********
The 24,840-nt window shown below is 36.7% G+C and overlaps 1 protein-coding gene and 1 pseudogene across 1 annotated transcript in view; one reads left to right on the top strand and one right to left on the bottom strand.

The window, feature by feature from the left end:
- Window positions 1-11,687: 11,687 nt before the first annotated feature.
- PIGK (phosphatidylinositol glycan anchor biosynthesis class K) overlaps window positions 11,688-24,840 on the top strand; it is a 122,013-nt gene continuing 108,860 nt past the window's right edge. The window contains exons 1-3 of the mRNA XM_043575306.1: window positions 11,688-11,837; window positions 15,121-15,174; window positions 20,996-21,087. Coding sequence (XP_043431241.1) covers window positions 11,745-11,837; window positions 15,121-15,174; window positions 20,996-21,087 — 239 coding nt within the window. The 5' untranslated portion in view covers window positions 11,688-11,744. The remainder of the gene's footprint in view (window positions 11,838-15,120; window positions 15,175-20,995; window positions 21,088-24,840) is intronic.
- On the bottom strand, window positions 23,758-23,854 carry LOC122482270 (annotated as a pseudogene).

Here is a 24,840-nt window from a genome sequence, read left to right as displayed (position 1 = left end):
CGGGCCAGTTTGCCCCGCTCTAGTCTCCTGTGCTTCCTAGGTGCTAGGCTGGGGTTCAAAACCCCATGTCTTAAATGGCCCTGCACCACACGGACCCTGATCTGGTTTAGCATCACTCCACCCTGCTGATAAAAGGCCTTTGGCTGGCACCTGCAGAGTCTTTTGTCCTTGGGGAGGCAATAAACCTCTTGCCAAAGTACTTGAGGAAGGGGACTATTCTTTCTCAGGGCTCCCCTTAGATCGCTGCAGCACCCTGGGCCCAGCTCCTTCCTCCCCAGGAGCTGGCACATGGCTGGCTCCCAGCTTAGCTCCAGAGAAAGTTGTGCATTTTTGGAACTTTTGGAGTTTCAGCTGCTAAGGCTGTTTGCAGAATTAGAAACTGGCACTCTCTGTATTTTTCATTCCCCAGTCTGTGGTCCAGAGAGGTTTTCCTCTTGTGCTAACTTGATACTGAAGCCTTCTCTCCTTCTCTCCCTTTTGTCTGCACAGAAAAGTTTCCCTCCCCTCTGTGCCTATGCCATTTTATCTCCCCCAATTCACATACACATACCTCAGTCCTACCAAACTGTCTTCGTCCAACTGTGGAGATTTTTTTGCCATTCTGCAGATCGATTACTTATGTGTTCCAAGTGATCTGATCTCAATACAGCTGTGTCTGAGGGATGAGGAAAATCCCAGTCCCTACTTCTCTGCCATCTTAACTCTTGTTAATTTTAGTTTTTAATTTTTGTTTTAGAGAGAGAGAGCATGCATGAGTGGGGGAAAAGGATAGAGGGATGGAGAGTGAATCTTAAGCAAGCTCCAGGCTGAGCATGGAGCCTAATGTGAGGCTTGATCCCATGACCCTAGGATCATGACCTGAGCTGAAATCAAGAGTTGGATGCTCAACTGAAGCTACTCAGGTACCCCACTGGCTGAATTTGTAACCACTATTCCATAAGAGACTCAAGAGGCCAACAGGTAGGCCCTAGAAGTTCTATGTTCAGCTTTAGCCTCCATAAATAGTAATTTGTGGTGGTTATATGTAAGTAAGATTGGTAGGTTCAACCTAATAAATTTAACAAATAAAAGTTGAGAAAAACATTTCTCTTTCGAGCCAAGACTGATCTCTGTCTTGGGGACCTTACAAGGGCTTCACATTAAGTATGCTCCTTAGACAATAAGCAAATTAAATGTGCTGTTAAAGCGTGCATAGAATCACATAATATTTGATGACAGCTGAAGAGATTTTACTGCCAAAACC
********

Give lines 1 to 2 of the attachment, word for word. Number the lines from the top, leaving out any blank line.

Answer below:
The 24,840-nt window shown below is 36.7% G+C and overlaps 1 protein-coding gene and 1 pseudogene across 1 annotated transcript in view; one reads left to right on the top strand and one right to left on the bottom strand.

The window, feature by feature from the left end: